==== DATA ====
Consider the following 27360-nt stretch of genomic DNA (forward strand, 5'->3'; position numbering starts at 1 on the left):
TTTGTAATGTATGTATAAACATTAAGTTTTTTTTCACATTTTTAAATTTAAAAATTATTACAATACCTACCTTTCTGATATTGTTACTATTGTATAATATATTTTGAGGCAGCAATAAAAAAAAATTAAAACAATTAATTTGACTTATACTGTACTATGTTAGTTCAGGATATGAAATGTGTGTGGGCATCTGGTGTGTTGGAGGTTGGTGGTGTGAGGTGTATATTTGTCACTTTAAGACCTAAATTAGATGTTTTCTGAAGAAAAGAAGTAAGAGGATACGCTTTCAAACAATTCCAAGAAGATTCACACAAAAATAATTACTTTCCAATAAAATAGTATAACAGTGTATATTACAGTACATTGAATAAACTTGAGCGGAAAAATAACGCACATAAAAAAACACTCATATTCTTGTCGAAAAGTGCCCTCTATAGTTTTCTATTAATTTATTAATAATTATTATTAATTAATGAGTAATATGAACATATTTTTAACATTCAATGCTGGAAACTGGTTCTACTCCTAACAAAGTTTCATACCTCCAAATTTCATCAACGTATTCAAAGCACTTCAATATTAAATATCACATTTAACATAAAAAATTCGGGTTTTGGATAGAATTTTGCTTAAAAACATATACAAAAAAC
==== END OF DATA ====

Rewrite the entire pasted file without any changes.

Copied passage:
Consider the following 27360-nt stretch of genomic DNA (forward strand, 5'->3'; position numbering starts at 1 on the left):
TTTGTAATGTATGTATAAACATTAAGTTTTTTTTCACATTTTTAAATTTAAAAATTATTACAATACCTACCTTTCTGATATTGTTACTATTGTATAATATATTTTGAGGCAGCAATAAAAAAAAATTAAAACAATTAATTTGACTTATACTGTACTATGTTAGTTCAGGATATGAAATGTGTGTGGGCATCTGGTGTGTTGGAGGTTGGTGGTGTGAGGTGTATATTTGTCACTTTAAGACCTAAATTAGATGTTTTCTGAAGAAAAGAAGTAAGAGGATACGCTTTCAAACAATTCCAAGAAGATTCACACAAAAATAATTACTTTCCAATAAAATAGTATAACAGTGTATATTACAGTACATTGAATAAACTTGAGCGGAAAAATAACGCACATAAAAAAACACTCATATTCTTGTCGAAAAGTGCCCTCTATAGTTTTCTATTAATTTATTAATAATTATTATTAATTAATGAGTAATATGAACATATTTTTAACATTCAATGCTGGAAACTGGTTCTACTCCTAACAAAGTTTCATACCTCCAAATTTCATCAACGTATTCAAAGCACTTCAATATTAAATATCACATTTAACATAAAAAATTCGGGTTTTGGATAGAATTTTGCTTAAAAACATATACAAAAAAC